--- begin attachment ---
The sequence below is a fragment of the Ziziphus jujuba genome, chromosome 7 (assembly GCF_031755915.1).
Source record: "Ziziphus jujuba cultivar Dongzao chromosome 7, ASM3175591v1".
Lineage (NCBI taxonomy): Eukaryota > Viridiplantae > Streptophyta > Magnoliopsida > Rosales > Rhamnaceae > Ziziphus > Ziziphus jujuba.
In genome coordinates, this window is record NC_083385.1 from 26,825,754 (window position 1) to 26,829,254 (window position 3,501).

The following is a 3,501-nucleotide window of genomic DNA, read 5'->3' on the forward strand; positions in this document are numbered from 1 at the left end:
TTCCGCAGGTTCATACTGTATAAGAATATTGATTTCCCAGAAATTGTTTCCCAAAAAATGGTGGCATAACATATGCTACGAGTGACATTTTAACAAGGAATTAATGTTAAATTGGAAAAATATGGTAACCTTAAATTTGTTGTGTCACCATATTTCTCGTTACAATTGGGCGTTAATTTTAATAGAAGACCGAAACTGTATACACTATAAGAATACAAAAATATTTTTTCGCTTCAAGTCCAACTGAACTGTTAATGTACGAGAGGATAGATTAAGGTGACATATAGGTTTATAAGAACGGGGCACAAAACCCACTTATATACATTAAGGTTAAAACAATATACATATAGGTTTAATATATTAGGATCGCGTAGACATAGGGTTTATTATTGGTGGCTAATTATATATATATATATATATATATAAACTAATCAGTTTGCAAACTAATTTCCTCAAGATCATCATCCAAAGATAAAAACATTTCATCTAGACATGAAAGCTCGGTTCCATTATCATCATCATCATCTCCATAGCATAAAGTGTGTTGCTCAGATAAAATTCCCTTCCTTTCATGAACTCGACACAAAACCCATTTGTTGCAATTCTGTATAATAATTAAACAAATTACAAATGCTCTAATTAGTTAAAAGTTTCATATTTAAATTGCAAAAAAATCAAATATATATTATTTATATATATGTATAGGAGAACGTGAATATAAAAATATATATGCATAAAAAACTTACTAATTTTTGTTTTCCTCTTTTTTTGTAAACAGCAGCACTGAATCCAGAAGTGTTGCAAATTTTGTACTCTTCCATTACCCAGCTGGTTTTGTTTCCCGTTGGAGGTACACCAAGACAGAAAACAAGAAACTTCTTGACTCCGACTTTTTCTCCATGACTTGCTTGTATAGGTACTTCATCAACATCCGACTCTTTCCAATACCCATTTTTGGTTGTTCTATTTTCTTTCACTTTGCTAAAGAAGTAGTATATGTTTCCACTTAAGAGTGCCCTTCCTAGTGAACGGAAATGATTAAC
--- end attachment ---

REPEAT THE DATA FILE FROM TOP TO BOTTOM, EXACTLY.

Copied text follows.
The sequence below is a fragment of the Ziziphus jujuba genome, chromosome 7 (assembly GCF_031755915.1).
Source record: "Ziziphus jujuba cultivar Dongzao chromosome 7, ASM3175591v1".
Lineage (NCBI taxonomy): Eukaryota > Viridiplantae > Streptophyta > Magnoliopsida > Rosales > Rhamnaceae > Ziziphus > Ziziphus jujuba.
In genome coordinates, this window is record NC_083385.1 from 26,825,754 (window position 1) to 26,829,254 (window position 3,501).

The following is a 3,501-nucleotide window of genomic DNA, read 5'->3' on the forward strand; positions in this document are numbered from 1 at the left end:
TTCCGCAGGTTCATACTGTATAAGAATATTGATTTCCCAGAAATTGTTTCCCAAAAAATGGTGGCATAACATATGCTACGAGTGACATTTTAACAAGGAATTAATGTTAAATTGGAAAAATATGGTAACCTTAAATTTGTTGTGTCACCATATTTCTCGTTACAATTGGGCGTTAATTTTAATAGAAGACCGAAACTGTATACACTATAAGAATACAAAAATATTTTTTCGCTTCAAGTCCAACTGAACTGTTAATGTACGAGAGGATAGATTAAGGTGACATATAGGTTTATAAGAACGGGGCACAAAACCCACTTATATACATTAAGGTTAAAACAATATACATATAGGTTTAATATATTAGGATCGCGTAGACATAGGGTTTATTATTGGTGGCTAATTATATATATATATATATATATATAAACTAATCAGTTTGCAAACTAATTTCCTCAAGATCATCATCCAAAGATAAAAACATTTCATCTAGACATGAAAGCTCGGTTCCATTATCATCATCATCATCTCCATAGCATAAAGTGTGTTGCTCAGATAAAATTCCCTTCCTTTCATGAACTCGACACAAAACCCATTTGTTGCAATTCTGTATAATAATTAAACAAATTACAAATGCTCTAATTAGTTAAAAGTTTCATATTTAAATTGCAAAAAAATCAAATATATATTATTTATATATATGTATAGGAGAACGTGAATATAAAAATATATATGCATAAAAAACTTACTAATTTTTGTTTTCCTCTTTTTTTGTAAACAGCAGCACTGAATCCAGAAGTGTTGCAAATTTTGTACTCTTCCATTACCCAGCTGGTTTTGTTTCCCGTTGGAGGTACACCAAGACAGAAAACAAGAAACTTCTTGACTCCGACTTTTTCTCCATGACTTGCTTGTATAGGTACTTCATCAACATCCGACTCTTTCCAATACCCATTTTTGGTTGTTCTATTTTCTTTCACTTTGCTAAAGAAGTAGTATATGTTTCCACTTAAGAGTGCCCTTCCTAGTGAACGGAAATGATTAAC